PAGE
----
# Diamond Systems

#### dougster26

##### AzB Silver Member
Silver Member
There are numerous diamond and numbering systems. Has anyone ever seen or does anything exists which explains all of the different types in a book along with an explanation of the numbering for that system.

Not only are there systems for hitting an object ball on or close to a rail but there are numbering systems for hitting the object ball when it is a diamond or two out from the rail. Every once in awhile I'll stumble onto a system that I was unaware of and say to myself, "so that's how you do that".

It would really be nice if there was a resource that included all of these different types of systems , that exist, in one book.

#### Busboy

##### Wanna Play Some?
Silver Member
There are numerous diamond and numbering systems. Has anyone ever seen or does anything exists which explains all of the different types in a book along with an explanation of the numbering for that system.

Not only are there systems for hitting an object ball on or close to a rail but there are numbering systems for hitting the object ball when it is a diamond or two out from the rail. Every once in awhile I'll stumble onto a system that I was unaware of and say to myself, "so that's how you do that".

It would really be nice if there was a resource that included all of these different types of systems , that exist, in one book.

Yea I use the zero x system my self works great

#### Johnnyt

##### Burn all jump cues
Silver Member
Diamond systems are great for heated tables. Johnnyt

#### dr_dave

##### Instructional Author
Gold Member
Silver Member
There are numerous diamond and numbering systems. Has anyone ever seen or does anything exists which explains all of the different types in a book along with an explanation of the numbering for that system.
Most of the commonly used "diamond systems" are documented (in instructional articles) and demonstrated (in online videos) here:

bank and kick shot diamond system resource page

If you are interested in instructional DVDs that cover them in great details with lots of examples, I recommend the following:

Disc III of How to Aim Pool Shots (HAPS)
Disc IV of the Video Encyclopedia of Pool Shots (VEPS)
Disc IV of the Video Encyclopedia of Pool Practice (VEPP)

Not only are there systems for hitting an object ball on or close to a rail but there are numbering systems for hitting the object ball when it is a diamond or two out from the rail. Every once in awhile I'll stumble onto a system that I was unaware of and say to myself, "so that's how you do that".
There are also useful visual and measurement systems for doing this that don't require numbers or calculations. Here are some examples:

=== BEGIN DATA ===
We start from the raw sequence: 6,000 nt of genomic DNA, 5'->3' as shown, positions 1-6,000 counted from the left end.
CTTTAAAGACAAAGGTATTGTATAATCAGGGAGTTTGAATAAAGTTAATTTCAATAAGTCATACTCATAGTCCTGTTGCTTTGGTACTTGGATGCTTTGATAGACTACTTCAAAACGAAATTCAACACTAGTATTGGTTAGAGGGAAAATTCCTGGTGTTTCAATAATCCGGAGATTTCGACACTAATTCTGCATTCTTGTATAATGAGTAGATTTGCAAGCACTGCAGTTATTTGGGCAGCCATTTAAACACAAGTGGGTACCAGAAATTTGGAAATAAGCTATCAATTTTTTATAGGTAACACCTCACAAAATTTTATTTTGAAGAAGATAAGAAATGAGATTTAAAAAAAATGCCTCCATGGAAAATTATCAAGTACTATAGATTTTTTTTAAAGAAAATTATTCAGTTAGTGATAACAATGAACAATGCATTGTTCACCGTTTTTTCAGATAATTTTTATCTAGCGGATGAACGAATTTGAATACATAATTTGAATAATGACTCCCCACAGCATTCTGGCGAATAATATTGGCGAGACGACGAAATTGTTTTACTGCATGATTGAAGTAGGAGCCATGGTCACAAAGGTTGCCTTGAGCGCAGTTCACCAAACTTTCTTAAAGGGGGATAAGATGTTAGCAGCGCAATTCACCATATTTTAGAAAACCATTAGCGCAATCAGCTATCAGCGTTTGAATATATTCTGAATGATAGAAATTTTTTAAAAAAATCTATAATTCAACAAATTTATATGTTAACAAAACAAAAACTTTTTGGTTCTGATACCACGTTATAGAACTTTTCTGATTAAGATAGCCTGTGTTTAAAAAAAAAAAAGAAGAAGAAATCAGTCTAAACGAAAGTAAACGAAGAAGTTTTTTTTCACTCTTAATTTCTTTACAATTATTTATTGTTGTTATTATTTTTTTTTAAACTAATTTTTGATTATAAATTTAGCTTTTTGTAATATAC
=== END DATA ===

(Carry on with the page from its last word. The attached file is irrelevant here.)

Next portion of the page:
NV D.13 - Kick Shot Aiming Systems - from Vol-III of the Billiard University instructional DVD series
NV E.7 - Mirror Kick-Shot Aiming System, from HAPS III

Enjoy,
Dave

#### playdoubles

##### AzB Silver Member
Silver Member
Kicking

I can send you a PDF with 29 sites of diamond systems...

Best, Chris

#### number13cfan

##### Banned
Maybe you should pose this question in the Carom section of the forum.

Three Cushion players use and have far more so called, Diamond systems on a regular basis than pool players do.

Just a thought.

Number13cfan

#### jmurphy

##### SWEET
Silver Member
ZeroX works very well

#### Old Nine Baller

##### Banned
There are numerous diamond and numbering systems. Has anyone ever seen or does anything exists which explains all of the different types in a book along with an explanation of the numbering for that system.

Not only are there systems for hitting an object ball on or close to a rail but there are numbering systems for hitting the object ball when it is a diamond or two out from the rail. Every once in awhile I'll stumble onto a system that I was unaware of and say to myself, "so that's how you do that".

It would really be nice if there was a resource that included all of these different types of systems , that exist, in one book.
Many of the Diamond Systems that have been created for 3 Cushion players are well-suited for a 10' table but they come up shorter on a 9' table. Be aware of this.

ONB

#### number13cfan

##### Banned
Many of the Diamond Systems that have been created for 3 Cushion players are well-suited for a 10' table but they come up shorter on a 9' table. Be aware of this.

ONB

I hate to disagree, but, it's not the length of the tables that matters. It's the type of rubber used on Billiard tables compared to Pool tables.

Number13cfan

#### Pidge

##### AzB Silver Member
Silver Member
I hate to disagree, but, it's not the length of the tables that matters. It's the type of rubber used on Billiard tables compared to Pool tables.

Number13cfan
Yeah, this.

3C tables play totally different. They're lighting fast for a start, the rails react different, the size of the balls make the difference more noticeable also. They're normally heated too which I find makes them more consistent. They play closer to a tv snooker table than they do a standard pool table.

On to systems... If you haven't already buy the zero x kicking video. Its simple and very easy to understand. The presentation is excellent and Tor goes through how to adjust from table to table.

#### Old Nine Baller

##### Banned
Many of the Diamond Systems that have been created for 3 Cushion players are well-suited for a 10' table but they come up shorter on a 9' table. Be aware of this.